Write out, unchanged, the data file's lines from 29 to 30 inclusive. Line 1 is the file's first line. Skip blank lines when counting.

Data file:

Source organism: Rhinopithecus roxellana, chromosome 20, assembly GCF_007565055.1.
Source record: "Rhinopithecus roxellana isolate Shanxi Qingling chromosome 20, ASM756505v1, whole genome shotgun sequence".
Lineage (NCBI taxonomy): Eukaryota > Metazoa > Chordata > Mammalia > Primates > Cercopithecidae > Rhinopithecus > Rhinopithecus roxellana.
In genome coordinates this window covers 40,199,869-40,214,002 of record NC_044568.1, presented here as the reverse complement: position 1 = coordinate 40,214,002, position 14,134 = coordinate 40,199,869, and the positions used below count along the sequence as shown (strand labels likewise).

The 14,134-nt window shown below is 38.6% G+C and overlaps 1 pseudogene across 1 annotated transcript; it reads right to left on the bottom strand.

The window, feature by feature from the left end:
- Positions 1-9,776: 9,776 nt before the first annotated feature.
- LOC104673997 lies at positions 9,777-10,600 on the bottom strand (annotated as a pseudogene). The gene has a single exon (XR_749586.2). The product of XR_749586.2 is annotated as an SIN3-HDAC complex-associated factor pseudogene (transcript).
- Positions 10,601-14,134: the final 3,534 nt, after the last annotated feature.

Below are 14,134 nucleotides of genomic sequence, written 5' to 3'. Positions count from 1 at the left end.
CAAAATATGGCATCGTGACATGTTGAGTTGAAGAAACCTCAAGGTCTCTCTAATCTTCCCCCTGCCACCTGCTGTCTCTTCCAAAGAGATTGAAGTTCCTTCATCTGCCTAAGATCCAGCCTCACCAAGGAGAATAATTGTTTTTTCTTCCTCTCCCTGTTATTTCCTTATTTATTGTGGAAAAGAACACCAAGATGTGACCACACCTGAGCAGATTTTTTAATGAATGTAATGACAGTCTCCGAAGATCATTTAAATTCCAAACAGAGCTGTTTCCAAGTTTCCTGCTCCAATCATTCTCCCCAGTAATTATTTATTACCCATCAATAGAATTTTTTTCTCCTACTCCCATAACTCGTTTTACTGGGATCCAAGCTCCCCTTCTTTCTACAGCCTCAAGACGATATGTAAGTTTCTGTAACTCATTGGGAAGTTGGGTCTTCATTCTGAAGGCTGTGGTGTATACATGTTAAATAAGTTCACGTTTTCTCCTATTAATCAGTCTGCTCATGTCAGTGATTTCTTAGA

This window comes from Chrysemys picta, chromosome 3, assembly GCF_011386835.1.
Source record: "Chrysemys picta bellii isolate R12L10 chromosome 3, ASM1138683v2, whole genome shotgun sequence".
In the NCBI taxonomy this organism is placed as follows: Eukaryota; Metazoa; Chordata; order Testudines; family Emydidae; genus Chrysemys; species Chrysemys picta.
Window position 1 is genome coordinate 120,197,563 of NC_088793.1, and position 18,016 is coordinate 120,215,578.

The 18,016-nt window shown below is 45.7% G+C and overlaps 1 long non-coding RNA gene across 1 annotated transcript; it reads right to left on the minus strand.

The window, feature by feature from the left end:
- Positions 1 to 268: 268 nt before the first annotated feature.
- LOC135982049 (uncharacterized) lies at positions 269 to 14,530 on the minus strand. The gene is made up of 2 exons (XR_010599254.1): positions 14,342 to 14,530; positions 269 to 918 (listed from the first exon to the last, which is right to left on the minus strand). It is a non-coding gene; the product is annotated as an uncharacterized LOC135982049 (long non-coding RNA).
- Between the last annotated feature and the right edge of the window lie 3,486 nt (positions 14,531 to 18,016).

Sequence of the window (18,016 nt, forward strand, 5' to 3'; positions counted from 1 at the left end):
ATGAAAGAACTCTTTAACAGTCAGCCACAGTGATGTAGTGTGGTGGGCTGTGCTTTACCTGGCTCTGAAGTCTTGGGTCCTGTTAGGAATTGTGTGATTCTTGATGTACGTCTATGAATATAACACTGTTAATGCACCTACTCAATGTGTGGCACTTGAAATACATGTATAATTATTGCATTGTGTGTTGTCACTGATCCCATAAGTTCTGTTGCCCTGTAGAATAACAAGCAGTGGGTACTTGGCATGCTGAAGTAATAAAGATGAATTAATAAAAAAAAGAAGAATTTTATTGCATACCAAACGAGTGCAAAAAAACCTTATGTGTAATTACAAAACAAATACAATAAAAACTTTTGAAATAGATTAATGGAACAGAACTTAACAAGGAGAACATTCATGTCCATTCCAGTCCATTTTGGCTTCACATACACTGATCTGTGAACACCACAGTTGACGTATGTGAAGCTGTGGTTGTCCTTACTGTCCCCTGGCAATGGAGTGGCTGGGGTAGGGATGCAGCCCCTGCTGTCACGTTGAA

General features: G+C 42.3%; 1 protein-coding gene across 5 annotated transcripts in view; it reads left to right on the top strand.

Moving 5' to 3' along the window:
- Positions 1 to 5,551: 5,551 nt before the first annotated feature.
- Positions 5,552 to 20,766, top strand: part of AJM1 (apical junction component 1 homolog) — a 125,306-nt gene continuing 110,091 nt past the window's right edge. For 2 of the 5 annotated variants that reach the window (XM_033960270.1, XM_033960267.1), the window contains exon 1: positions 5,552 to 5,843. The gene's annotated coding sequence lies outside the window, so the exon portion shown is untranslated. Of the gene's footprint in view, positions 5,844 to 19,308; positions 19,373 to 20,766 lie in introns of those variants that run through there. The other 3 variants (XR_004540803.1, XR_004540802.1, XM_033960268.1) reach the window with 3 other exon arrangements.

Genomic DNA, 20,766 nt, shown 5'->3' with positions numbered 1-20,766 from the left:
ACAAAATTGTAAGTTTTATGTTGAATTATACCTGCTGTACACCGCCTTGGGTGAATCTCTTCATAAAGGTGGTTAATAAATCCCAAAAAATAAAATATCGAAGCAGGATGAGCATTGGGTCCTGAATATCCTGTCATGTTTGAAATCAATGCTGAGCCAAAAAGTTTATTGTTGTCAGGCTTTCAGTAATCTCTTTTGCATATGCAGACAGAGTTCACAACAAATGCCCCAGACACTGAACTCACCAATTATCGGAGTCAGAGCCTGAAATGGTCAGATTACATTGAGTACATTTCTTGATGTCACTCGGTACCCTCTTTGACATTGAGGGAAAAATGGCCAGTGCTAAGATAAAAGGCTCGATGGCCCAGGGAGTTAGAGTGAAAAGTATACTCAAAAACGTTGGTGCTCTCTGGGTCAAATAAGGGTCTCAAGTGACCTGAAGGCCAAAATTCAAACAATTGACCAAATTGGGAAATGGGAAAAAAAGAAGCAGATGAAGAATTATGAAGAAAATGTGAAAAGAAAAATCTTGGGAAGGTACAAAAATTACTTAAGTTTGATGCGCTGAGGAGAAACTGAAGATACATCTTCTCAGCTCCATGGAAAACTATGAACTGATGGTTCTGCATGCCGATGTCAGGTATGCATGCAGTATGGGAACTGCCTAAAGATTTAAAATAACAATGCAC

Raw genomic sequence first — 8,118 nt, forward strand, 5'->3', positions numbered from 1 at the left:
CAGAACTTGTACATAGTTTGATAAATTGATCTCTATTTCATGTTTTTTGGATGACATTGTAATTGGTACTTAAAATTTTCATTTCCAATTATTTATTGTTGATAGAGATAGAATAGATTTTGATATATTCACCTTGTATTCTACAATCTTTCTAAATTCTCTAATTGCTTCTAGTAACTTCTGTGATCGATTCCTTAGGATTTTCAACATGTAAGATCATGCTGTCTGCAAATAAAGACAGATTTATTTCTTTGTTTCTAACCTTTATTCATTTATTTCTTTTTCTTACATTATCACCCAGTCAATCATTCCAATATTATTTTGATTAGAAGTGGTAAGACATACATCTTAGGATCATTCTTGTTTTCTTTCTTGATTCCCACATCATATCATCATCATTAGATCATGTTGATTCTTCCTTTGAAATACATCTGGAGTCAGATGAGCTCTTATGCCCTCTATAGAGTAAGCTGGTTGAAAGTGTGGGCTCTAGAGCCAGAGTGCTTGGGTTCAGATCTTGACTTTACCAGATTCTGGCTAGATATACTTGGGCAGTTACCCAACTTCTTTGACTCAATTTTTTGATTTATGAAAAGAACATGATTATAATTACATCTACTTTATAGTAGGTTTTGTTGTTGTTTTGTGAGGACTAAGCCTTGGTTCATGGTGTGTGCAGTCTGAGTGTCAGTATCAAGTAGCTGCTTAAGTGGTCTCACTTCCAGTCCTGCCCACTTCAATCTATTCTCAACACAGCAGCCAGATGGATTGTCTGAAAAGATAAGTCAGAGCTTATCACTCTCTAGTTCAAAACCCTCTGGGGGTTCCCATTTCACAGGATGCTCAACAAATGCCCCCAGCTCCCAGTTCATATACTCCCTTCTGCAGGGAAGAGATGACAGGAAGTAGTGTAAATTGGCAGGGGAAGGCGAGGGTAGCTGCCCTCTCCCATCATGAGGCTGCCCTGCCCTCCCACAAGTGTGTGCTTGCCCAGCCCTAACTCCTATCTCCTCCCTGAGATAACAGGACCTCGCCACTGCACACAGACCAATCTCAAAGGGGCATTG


Raw genomic sequence first — 8,118 nt, forward strand, 5'->3', positions numbered from 1 at the left:
CAGAACTTGTACATAGTTTGATAAATTGATCTCTATTTCATGTTTTTTGGATGACATTGTAATTGGTACTTAAAATTTTCATTTCCAATTATTTATTGTTGATAGAGATAGAATAGATTTTGATATATTCACCTTGTATTCTACAATCTTTCTAAATTCTCTAATTGCTTCTAGTAACTTCTGTGATCGATTCCTTAGGATTTTCAACATGTAAGATCATGCTGTCTGCAAATAAAGACAGATTTATTTCTTTGTTTCTAACCTTTATTCATTTATTTCTTTTTCTTACATTATCACCCAGTCAATCATTCCAATATTATTTTGATTAGAAGTGGTAAGACATACATCTTAGGATCATTCTTGTTTTCTTTCTTGATTCCCACATCATATCATCATCATTAGATCATGTTGATTCTTCCTTTGAAATACATCTGGAGTCAGATGAGCTCTTATGCCCTCTATAGAGTAAGCTGGTTGAAAGTGTGGGCTCTAGAGCCAGAGTGCTTGGGTTCAGATCTTGACTTTACCAGATTCTGGCTAGATATACTTGGGCAGTTACCCAACTTCTTTGACTCAATTTTTTGATTTATGAAAAGAACATGATTATAATTACATCTACTTTATAGTAGGTTTTGTTGTTGTTTTGTGAGGACTAAGCCTTGGTTCATGGTGTGTGCAGTCTGAGTGTCAGTATCAAGTAGCTGCTTAAGTGGTCTCACTTCCAGTCCTGCCCACTTCAATCTATTCTCAACACAGCAGCCAGATGGATTGTCTGAAAAGATAAGTCAGAGCTTATCACTCTCTAGTTCAAAACCCTCTGGGGGTTCCCATTTCACAGGATGCTCAACAAATGCCCCCAGCTCCCAGTTCATATACTCCCTTCTGCAGGGAAGAGATGACAGGAAGTAGTGTAAATTGGCAGGGGAAGGCGAGGGTAGCTGCCCTCTCCCATCATGAGGCTGCCCTGCCCTCCCACAAGTGTGTGCTTGCCCAGCCCTAACTCCTATCTCCTCCCTGAGATAACAGGACCTCGCCACTGCACACAGACCAATCTCAAAGGGGCATTG